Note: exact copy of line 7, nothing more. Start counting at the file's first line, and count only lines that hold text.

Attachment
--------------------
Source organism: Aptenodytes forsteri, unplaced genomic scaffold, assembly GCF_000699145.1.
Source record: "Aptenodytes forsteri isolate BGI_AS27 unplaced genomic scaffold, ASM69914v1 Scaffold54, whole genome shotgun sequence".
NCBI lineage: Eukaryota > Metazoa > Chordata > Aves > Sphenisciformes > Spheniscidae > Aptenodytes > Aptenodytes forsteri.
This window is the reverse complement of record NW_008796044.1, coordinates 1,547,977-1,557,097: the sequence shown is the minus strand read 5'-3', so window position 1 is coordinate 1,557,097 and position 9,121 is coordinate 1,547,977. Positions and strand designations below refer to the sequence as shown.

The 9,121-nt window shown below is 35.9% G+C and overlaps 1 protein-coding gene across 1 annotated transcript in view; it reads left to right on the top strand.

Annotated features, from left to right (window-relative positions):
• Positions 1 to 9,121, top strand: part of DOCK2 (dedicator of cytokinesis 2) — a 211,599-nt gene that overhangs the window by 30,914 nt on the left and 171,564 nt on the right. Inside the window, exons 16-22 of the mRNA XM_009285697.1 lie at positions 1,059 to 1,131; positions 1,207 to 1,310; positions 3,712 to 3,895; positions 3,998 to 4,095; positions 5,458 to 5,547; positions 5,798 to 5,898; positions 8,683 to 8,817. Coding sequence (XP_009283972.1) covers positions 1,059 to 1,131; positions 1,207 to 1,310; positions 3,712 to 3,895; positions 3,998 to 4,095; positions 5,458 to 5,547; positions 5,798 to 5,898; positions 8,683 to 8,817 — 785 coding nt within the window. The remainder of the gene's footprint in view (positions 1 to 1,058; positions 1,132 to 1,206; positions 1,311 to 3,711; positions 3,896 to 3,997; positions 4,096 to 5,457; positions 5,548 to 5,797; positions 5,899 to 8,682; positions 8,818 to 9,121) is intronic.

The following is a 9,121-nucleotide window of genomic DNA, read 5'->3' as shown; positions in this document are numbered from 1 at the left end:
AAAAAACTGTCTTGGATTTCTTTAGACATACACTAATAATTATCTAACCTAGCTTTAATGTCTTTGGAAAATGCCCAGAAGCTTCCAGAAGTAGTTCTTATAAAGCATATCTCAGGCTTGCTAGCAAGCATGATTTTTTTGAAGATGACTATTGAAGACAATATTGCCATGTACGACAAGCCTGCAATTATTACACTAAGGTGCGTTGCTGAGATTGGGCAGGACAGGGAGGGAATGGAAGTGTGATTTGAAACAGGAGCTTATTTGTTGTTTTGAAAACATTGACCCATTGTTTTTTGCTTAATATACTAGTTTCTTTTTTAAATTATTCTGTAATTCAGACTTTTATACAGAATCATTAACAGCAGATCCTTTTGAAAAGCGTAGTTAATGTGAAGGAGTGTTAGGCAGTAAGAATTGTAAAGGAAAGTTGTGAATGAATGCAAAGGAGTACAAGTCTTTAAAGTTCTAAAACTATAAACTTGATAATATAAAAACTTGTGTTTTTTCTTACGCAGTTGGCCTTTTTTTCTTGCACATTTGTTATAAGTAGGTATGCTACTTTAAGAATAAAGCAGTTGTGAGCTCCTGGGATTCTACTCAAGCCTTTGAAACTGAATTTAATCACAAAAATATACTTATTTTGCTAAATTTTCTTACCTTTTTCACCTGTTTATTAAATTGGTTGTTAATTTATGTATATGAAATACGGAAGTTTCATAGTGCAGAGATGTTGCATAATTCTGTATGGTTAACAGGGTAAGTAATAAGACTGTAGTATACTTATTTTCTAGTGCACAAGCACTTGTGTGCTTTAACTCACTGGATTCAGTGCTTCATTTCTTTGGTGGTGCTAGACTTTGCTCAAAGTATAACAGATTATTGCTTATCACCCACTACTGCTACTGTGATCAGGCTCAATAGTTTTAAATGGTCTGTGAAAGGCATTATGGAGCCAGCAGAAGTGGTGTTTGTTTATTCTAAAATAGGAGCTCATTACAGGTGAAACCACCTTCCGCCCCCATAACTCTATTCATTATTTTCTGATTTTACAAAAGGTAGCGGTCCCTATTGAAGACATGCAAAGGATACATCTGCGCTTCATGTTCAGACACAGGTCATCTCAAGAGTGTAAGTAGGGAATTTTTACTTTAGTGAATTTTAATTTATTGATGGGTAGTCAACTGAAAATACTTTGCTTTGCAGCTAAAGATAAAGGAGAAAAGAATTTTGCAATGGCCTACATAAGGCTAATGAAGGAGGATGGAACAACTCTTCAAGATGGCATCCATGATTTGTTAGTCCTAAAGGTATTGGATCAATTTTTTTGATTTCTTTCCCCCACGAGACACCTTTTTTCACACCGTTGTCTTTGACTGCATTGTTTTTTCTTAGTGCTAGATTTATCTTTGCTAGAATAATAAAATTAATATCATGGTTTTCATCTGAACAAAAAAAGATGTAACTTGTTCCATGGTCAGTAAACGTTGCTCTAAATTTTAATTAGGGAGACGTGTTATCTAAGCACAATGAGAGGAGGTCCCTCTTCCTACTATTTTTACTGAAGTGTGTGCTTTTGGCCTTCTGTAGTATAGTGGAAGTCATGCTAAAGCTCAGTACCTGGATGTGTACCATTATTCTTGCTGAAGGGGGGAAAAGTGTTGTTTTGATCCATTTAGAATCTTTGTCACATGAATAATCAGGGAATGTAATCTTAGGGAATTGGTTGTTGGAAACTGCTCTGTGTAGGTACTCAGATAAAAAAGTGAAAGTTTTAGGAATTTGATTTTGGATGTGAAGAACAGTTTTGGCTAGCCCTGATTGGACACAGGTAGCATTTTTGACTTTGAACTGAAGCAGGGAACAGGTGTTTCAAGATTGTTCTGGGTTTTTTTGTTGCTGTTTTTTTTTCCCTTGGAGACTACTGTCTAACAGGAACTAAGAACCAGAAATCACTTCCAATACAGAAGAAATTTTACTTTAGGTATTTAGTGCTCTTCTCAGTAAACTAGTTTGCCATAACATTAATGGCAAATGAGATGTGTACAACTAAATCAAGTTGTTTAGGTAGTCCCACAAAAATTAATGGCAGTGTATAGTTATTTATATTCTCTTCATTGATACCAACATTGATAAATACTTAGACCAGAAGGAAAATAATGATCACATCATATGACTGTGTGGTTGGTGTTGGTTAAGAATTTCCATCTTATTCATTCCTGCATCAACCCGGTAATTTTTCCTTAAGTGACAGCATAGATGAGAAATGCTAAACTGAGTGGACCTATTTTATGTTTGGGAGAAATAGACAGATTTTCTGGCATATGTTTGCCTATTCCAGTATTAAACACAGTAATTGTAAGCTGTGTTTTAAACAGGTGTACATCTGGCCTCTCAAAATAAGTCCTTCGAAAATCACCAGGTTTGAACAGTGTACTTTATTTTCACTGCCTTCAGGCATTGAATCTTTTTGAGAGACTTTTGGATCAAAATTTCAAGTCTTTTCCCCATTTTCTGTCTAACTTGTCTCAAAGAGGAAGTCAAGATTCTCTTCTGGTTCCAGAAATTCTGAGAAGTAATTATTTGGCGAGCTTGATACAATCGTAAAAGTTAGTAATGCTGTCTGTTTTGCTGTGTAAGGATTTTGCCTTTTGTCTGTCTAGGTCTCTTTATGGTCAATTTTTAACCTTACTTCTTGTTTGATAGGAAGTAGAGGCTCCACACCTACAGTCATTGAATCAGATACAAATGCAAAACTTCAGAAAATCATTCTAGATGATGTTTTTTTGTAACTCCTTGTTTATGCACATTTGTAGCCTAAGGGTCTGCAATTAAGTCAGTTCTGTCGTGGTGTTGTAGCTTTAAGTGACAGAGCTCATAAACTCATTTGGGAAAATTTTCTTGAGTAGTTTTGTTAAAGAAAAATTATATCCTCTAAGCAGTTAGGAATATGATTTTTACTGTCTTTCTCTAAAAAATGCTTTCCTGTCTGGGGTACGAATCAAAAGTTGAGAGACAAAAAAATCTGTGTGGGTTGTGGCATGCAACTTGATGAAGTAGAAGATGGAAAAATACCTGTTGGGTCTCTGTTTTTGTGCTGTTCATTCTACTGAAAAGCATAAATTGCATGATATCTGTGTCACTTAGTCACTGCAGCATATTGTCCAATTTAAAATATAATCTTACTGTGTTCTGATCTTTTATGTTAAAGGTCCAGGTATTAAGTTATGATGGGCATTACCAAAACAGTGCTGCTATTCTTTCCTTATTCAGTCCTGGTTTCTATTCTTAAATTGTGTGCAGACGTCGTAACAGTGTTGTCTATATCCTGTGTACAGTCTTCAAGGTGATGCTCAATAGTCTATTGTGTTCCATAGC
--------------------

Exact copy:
• Positions 1 to 9,121, top strand: part of DOCK2 (dedicator of cytokinesis 2) — a 211,599-nt gene that overhangs the window by 30,914 nt on the left and 171,564 nt on the right. Inside the window, exons 16-22 of the mRNA XM_009285697.1 lie at positions 1,059 to 1,131; positions 1,207 to 1,310; positions 3,712 to 3,895; positions 3,998 to 4,095; positions 5,458 to 5,547; positions 5,798 to 5,898; positions 8,683 to 8,817. Coding sequence (XP_009283972.1) covers positions 1,059 to 1,131; positions 1,207 to 1,310; positions 3,712 to 3,895; positions 3,998 to 4,095; positions 5,458 to 5,547; positions 5,798 to 5,898; positions 8,683 to 8,817 — 785 coding nt within the window. The remainder of the gene's footprint in view (positions 1 to 1,058; positions 1,132 to 1,206; positions 1,311 to 3,711; positions 3,896 to 3,997; positions 4,096 to 5,457; positions 5,548 to 5,797; positions 5,899 to 8,682; positions 8,818 to 9,121) is intronic.